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A micro brewery; greetings cards that teach new languages and even an educational bus are some of the 26 entrepreneurs vying for up to £5,000 in cash prizes plus business support in Sheffield Hallam University's prestigious Enterprise Challenge competition.

Enterprise Challenge entrants are treated to a unique support system, and are guided through workshops with expert advice from professionals - unlike other business challenges which often only read a business plan and allocate prizes. This stage of the competition is designed to really help these young start-ups develop their business skills giving access to:

- one-to-one advice from specialist business, accountancy, marketing and intellectual property advisors

- facilities like hot-desks, free internet access and telephone calls through the University's business incubator - The Hatchery®

- the chance to be matched with a mentor for support and guidance

- access to funding for activities like market research or developing a prototype

- the opportunity to join Yorkshire Universities' residential entrepreneurs' boot camp

 Sheffield Hallam Enterprise Challenge organiser Sara Pates explains, "This competition is unique in that we create a bespoke programme for each of the entrepreneurs. The finalists will be encouraged to use our facilities to the full. We want them to form limited companies by the end of the competition and we act as a source of advice and support to make that happen".

 Now in its eighth year, previous winners include Emma Killilea, whose range of gluten-free products has won her company, Delicious Alchemy, a string of awards and most recently a contract with Gate Gourmet.

All finalists now have the summer to develop a full business plan to submit to a panel of judges. The final six will then have to pitch their business proposal to secure a winning place. The winners of the Enterprise Challenge will be announced at the Enterprise and Innovation Dinner, held at the University in October.

The final businesses include first year International Business and Spanish student Asia Robinson's idea to produce cards in the UK for people of different ethnic backgrounds and nationalities that would provide greetings in their native language and English. Her market research is returning really positive results, but she is looking forward to the help she's going to get as an Enterprise Challenge finalist. Asia said, "I've never done this before and I need some help! I'm really excited to get to the next stage of the Enterprise Challenge, I'm sure it's going to make a big difference to the business".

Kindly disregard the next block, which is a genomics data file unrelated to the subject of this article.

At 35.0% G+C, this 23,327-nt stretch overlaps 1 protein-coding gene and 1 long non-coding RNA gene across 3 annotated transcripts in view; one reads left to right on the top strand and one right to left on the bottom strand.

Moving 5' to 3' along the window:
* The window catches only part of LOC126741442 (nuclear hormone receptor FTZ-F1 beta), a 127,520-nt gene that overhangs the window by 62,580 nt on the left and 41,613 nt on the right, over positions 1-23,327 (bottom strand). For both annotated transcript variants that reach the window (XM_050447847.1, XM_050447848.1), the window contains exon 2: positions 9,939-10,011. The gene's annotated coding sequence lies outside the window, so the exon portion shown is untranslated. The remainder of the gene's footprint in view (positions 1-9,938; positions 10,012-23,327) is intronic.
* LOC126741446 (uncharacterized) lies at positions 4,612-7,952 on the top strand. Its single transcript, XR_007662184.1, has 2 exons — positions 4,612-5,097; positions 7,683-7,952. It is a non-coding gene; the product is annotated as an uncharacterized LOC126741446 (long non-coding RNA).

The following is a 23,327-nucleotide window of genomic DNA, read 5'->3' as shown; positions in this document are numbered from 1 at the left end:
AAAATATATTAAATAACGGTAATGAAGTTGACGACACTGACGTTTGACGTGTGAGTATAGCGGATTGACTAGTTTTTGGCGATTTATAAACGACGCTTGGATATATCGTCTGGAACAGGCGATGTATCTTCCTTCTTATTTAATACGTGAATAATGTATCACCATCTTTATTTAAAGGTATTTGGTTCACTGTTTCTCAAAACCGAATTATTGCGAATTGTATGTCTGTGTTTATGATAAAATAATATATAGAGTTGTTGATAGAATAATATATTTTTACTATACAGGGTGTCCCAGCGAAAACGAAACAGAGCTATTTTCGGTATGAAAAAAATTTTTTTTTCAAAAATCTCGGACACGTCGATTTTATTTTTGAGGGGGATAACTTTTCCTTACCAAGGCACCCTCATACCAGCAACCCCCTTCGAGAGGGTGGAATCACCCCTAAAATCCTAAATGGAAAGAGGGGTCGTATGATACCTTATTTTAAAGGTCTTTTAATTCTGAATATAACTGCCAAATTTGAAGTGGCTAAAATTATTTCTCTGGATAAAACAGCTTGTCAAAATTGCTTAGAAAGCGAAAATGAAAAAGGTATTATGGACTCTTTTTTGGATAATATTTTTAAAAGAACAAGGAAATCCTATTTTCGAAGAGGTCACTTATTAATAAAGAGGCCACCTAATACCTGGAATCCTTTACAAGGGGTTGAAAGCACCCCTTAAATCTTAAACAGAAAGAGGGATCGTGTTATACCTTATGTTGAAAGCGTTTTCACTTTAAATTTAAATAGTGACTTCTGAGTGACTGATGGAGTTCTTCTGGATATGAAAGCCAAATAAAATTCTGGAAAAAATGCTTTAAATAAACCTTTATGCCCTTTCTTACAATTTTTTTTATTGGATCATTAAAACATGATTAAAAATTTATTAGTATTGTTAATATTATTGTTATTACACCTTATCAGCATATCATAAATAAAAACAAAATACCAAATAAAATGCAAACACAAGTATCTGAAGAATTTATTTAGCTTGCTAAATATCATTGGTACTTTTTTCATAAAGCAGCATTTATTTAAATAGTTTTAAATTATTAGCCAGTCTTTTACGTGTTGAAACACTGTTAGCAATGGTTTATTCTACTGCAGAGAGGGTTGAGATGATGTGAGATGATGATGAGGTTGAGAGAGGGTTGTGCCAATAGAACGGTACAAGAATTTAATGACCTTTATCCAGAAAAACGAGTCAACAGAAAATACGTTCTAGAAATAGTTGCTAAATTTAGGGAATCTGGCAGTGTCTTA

The annual business start-up competition, organised by Sheffield Hallam University's Enterprise Centre, also gives entrants the chance to work with a mentor from a successful local company. This year's mentors include: Merlin Software, HR Projects- Children, Schools & Families, Rowlands Management Services Ltd, Retail Distribution- Hbos, Systems Analyst- Northern Rail Ltd, Hart Shaw, Business Adviser- STP, Sunflower Children's Centre, Hallam AVD, Thomsons Solicitors, JD Approach, AH Accountancy, Universal Alloys & Metals Ltd, Barclays Bank, Atteys Solicitors, John Lambert Associates.

Now in its eighth year, the Enterprise Challenge is one of the highlights of the year for the Enterprise Centre. The centre is dedicated to strengthening links with business and industry, and developing a spirit of enterprise in both staff and students. This year the competition has been sponsored by Barclays, Hart Shaw, Inspiral, Omnia Offices, Sheffield Technology Parks, South Yorkshire Investment Fund and UK Steel Enterprise, many of whom are providing not only cash but mentors and in kind support to finalists and winners. 

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